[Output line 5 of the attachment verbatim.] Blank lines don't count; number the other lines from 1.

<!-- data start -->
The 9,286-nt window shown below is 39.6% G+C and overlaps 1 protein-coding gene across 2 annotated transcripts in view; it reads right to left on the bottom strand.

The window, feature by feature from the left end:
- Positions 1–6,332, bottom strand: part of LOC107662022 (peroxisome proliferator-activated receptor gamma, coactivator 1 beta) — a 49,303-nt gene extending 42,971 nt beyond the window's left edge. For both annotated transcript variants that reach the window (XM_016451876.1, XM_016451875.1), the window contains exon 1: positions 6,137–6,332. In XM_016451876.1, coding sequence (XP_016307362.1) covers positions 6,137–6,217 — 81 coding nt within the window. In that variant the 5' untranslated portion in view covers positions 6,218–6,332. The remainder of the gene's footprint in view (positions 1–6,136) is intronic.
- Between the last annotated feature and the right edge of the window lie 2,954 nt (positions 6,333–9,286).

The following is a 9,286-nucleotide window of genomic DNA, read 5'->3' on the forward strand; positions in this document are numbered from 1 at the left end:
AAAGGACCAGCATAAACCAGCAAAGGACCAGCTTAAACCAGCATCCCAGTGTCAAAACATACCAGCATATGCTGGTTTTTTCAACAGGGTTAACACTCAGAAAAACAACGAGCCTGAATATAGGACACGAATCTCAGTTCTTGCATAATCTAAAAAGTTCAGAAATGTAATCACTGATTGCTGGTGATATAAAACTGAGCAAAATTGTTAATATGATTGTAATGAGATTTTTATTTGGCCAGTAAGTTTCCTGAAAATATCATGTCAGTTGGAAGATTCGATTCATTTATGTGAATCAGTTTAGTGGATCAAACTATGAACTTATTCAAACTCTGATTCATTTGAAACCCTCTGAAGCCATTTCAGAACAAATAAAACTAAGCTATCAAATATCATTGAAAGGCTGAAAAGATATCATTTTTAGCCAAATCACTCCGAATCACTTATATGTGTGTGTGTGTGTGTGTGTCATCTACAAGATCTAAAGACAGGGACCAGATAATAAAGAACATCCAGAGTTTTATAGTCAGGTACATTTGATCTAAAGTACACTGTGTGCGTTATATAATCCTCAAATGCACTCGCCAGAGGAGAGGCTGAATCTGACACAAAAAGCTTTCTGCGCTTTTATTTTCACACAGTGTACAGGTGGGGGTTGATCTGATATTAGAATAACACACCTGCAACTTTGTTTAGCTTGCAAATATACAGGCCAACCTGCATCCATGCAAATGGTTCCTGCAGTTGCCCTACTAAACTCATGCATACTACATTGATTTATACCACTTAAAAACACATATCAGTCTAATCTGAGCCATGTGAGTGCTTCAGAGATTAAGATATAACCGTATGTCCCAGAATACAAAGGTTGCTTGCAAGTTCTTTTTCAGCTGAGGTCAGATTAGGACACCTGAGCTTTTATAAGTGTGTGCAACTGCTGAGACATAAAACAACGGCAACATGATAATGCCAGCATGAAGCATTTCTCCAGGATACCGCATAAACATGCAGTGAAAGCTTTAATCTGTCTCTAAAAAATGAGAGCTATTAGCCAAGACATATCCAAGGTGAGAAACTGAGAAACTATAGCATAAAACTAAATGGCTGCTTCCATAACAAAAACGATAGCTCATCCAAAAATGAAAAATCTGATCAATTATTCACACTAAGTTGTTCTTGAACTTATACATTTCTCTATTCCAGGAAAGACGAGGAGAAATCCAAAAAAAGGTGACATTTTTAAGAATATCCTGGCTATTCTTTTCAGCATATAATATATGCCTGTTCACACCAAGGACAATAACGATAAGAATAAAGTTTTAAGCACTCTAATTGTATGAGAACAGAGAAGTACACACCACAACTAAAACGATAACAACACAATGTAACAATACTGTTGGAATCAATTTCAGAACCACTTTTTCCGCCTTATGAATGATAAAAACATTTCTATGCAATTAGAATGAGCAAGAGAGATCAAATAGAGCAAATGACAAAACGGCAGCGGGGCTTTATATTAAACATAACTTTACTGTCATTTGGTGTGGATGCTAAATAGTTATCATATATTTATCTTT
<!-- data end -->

The following is a 9,286-nucleotide window of genomic DNA, read 5'->3' on the forward strand; positions in this document are numbered from 1 at the left end: